Lawn Tennis the Forgotten Sports in Africa

June 15, 2013 10:47 am0 comments by:

Lawn-TennisCertain words, which we easily use in our daily vocabulary, were not in existence a few years or decades ago. They may not be your cup of tea as you find it annoying or they may be your buzz words. Whichever side you belong, the key issue is that you are aware of its meaning and have the option to use it.

One such word is multi tasking that originated in the computer industry which gradually slips through the main English language. In my view, it could easily have originated from Africa. It is norm that at a tender age, you have to learn how to organise your day and remember to do home work, chores and have plenty of time to enjoy games or play different sports.

Currently, there is a sport Lawn Tennis, which kids are losing interest in, either because they do not have the access to quality lawn tennis courts, tennis rackets, role models or it’s not the buzz sports. It appears the sport is not being played in the continent, but a quick research and you will be surprised that tournaments are regularly played at a local or national level. However, it is not resulting in producing more than three singles players that compete at Grand Slams.

Last year, in the Olympics held in London the continent Africa was represented heavily in most events. But, there was one event that was lacking behind and that is Lawn tennis. Tunisia was the only country to have a player each in the Men’s draw (Malek Jaziri) and Women’s draw (Ons Jabeur).

Both competitors went in as wild card entrants and lost in the 1st Round matches. Although, it is a disappointment to finally realise that this is a sport that Africans are lacking behind in the world stage. It provides opportunity for parents and kids to break boundaries and be part of the generations that puts Africa back in the Lawn tennis sporting calendar.

In the past, a few countries such as Nigeria had a top tennis player; Nduka Odizor, who had the highest ranking of 52 in the year 1984 and a competitor in the Grand Slams. More close to 2013 was the two Moroccans Hicham Arazi, who reached a ranking of 22 in November 2001 and Younes el Aynaoui with the highest ranking of 14 in 2003.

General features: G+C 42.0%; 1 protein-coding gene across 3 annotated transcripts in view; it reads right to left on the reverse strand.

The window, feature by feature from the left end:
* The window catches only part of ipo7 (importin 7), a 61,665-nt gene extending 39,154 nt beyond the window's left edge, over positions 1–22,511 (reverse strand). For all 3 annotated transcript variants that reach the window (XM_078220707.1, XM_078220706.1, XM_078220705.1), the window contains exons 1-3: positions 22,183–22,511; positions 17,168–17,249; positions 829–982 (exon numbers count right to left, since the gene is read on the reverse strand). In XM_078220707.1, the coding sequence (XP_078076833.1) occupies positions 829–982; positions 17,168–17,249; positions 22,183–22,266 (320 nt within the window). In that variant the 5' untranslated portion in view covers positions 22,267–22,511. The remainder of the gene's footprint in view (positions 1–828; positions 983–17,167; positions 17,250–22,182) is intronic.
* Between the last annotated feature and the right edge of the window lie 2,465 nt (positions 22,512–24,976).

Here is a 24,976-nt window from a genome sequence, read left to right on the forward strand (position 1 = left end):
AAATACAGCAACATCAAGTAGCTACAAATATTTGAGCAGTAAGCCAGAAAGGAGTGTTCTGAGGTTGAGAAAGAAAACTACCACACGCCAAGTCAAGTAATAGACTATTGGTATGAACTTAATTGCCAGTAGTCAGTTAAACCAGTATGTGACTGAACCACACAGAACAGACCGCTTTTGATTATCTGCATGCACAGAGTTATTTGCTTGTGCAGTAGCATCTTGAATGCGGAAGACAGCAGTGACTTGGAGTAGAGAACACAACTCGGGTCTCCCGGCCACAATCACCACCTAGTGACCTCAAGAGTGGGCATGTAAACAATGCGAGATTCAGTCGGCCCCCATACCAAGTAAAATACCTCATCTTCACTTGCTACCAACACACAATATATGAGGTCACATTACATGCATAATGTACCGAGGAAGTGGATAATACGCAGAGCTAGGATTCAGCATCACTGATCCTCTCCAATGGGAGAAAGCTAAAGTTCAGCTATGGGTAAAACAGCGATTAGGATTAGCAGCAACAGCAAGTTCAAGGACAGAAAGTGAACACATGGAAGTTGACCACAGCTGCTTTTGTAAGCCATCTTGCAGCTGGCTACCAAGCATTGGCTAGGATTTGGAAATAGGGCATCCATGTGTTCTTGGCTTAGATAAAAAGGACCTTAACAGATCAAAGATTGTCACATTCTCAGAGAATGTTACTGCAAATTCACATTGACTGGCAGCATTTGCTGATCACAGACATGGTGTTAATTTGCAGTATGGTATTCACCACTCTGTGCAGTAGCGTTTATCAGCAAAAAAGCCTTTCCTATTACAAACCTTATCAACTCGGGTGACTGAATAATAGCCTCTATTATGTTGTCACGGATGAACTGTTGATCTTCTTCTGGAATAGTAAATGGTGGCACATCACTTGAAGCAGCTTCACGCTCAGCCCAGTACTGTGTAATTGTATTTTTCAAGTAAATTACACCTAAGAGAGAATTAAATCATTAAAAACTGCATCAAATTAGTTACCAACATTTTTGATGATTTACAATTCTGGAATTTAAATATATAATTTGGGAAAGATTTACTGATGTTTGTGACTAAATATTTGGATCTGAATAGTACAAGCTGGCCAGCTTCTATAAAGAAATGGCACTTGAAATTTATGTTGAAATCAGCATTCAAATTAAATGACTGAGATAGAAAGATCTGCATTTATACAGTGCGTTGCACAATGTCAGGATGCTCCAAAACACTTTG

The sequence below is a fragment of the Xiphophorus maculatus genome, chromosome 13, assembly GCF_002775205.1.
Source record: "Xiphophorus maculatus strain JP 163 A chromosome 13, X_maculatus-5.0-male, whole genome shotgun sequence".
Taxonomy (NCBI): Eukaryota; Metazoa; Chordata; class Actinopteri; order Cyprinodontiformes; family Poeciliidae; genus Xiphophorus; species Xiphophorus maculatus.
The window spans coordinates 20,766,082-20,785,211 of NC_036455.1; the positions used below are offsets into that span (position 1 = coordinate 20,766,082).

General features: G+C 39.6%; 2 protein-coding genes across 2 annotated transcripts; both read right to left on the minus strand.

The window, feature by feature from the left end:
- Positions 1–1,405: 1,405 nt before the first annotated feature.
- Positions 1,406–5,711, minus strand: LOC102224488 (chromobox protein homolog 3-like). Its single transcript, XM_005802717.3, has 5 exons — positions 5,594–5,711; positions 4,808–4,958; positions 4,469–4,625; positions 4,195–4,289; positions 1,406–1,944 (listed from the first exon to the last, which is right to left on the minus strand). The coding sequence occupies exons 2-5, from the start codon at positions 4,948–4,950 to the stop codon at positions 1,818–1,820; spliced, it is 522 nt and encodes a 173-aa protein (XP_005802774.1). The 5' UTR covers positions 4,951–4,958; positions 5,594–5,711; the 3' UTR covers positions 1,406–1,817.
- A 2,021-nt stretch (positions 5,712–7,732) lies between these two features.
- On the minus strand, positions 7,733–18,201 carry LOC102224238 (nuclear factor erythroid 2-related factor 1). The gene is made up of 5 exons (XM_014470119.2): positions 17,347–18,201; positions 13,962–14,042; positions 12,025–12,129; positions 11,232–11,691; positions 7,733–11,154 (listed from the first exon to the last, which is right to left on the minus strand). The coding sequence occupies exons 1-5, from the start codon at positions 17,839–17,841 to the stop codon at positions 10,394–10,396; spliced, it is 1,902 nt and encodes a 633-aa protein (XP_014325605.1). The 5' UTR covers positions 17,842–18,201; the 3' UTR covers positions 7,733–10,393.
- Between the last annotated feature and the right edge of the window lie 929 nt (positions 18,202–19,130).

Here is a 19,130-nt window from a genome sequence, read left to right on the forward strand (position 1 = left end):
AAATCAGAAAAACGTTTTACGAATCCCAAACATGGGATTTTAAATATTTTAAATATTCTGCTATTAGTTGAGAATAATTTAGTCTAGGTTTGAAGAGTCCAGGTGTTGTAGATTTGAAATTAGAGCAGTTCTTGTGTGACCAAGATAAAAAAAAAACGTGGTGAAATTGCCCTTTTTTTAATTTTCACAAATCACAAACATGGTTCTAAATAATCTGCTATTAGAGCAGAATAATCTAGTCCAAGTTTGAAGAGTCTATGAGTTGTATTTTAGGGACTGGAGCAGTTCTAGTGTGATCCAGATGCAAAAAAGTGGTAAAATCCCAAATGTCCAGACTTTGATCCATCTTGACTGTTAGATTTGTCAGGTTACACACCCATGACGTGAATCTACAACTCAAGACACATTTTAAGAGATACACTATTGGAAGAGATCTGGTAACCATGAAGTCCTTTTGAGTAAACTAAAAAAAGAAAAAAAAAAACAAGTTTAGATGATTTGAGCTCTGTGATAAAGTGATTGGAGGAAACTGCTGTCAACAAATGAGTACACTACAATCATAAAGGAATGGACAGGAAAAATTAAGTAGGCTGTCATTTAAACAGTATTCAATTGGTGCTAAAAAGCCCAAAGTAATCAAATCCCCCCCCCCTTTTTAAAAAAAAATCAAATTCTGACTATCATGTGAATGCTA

Recently, the Williams sisters Venus and Serene played an Exhibition match in Lagos, Nigeria. Whilst, the objective of the tour was to promote women’s right, I hope this marks a start of awareness and the powers to be providing the funds to organise tournaments that attract the best players in the world.

The current state as to whether the continent is being associated with Lawn Tennis depends on whether you are a positive thinking or pragmatic individual. As at 11th June 2013, apart from the two players from Tunisia that compete in mostly smaller tennis events, you have notably Kevin Anderson from South Africa ranked 23 in the World ATP Singles Ranking, Izak van der Merwe also from South Africa ranked 216, Lamine Ouaham from Algeria ranked 318 and Mohamed Safat from Egypt ranked 321 in the ATP Singles Ranking.

In the women’s side, it is less encouraging with the two South Africans Chanelle Scheepers ranked 61, Chanel Simmonds ranked in 158 in the top 200 and Ons Jabeur is ranked 209. On the plus side, the women are still young and will have the opportunity to inspire a younger generation to take up the sports.

Africa really needs to produce more players that compete in the Grand slams. This might add more excitement or variety to the tennis matches rather than the monotonous display on show.

Lets face it how many times will we like to watch Rafael Nadal and Novak Djokovic hit the ball back and forth until one of them hits the ball in the net.

I prefer the explosiveness of players like Jo-Wilfred Tsonga, Andy Murray, Roger Federer and Gael Mofils. They play with flair, mix and match their power with subtle deft touches in the net.

This is a sport that really can strive alongside popular sports in terms of easily bringing awareness of any economic issues that needs to be discussed in Africa. Roland Garros should be the buzz word with the event just completed this month and Wimbledon about to start in a few weeks.

I am well aware that it is going to be extremely difficult because of the economic hardships, current attitude or competition faced from other popular sports such as football. However, it is not impossible to break through these strong barriers to assist in producing Lawn tennis players that compete regularly in the Singles Grand slams.

There are current examples such as Wayne, Bryon and Cara Black from Zimbabwe who are still keeping the flag flying albeit in the doubles scene and winning Grand slam tournaments.

Obioma Aguocha- is The Continent Observer sports analyst and a Self Publisher of “ The Guide to being the Best (Paperback) 2007 and Sporting Success Simplified 2012 (E-book).  You can follow him on Twitter at  @sportingadvice



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